The University of Illinois researchers hypothesized that the blood vessels of the black men would show greater dysfunction than the white men, even though both groups were young and equally healthy and fit. The vascular damage they looked for included stiffening and thickening of the blood vessels. These conditions result in pulsatile (not smooth) blood flow (and at higher pressure) to organs. The pressure can damage the organs over time.
Both groups healthy
The study included 55 young men, 30 white and 25 African-American. Most were university seniors. The average age was 23. There were no differences between the groups on a variety of measures, including heart rate, cardiorespiratory fitness, body mass index, body fat, blood lipids and glucose levels.
The researchers measured vascular function in a variety of ways, including:
- aortic blood pressure and stiffness
- brachial blood pressure
- carotid artery blood pressure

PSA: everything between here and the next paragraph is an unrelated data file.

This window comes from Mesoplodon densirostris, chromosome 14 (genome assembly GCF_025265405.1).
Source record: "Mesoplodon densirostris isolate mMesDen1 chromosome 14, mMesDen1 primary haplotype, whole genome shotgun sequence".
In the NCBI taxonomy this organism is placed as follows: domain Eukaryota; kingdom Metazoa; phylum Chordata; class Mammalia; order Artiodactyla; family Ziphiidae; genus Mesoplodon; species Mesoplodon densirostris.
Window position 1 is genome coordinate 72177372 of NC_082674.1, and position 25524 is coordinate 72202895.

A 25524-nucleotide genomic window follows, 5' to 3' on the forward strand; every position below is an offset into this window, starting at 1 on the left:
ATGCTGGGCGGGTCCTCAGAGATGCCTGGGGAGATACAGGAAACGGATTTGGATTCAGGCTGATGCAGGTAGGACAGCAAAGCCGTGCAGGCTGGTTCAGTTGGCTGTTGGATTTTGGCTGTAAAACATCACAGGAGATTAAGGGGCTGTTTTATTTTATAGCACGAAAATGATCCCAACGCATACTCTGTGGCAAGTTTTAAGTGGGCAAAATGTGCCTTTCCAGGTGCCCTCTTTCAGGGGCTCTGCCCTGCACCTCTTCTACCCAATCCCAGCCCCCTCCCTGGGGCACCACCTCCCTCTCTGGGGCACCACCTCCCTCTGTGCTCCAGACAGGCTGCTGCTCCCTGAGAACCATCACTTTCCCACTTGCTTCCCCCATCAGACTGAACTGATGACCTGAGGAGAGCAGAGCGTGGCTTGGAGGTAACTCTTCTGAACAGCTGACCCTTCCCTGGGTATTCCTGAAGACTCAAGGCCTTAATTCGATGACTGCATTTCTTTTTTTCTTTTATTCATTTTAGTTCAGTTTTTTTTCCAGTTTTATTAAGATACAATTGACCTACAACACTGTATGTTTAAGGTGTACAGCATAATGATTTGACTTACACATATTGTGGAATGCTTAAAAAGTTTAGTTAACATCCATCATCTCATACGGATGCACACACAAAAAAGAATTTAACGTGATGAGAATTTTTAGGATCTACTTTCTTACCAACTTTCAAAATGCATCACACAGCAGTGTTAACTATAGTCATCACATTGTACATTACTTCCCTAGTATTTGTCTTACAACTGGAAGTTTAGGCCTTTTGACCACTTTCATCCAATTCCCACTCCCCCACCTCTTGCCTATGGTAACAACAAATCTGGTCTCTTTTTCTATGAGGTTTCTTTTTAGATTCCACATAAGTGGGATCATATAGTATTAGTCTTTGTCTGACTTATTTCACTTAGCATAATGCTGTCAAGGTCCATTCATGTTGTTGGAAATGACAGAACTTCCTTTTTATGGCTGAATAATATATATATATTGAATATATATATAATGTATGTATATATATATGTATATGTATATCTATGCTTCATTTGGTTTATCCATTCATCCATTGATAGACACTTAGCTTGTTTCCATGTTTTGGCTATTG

- carotid artery thickness and stiffness
They found the African-American men had similar brachial blood pressure, compared to the white men, but they had significantly higher:
- Central blood pressure, a measure of the pressure found in the artery, near the heart. The researchers used an instrument that takes blood pressure at the wrist and then calculates the central blood pressure.
- Carotid artery pressure. The carotid artery runs through the neck.
The African-American men, unlike the white men, also showed signs of early vascular damage that could lead to hypertension. For example, they had:
- Thicker carotid arteries, a sign of vascular damage that is usually found in older individuals and associated with atherosclerosis.
- Stiffer arteries, which are associated with high blood pressure. When the heart beats, blood flows through stiff arteries at greater speed and pressure. Elastic arteries provide a smoother blood flow and help prevent damage to organs receiving the blood and place less stress on the heart.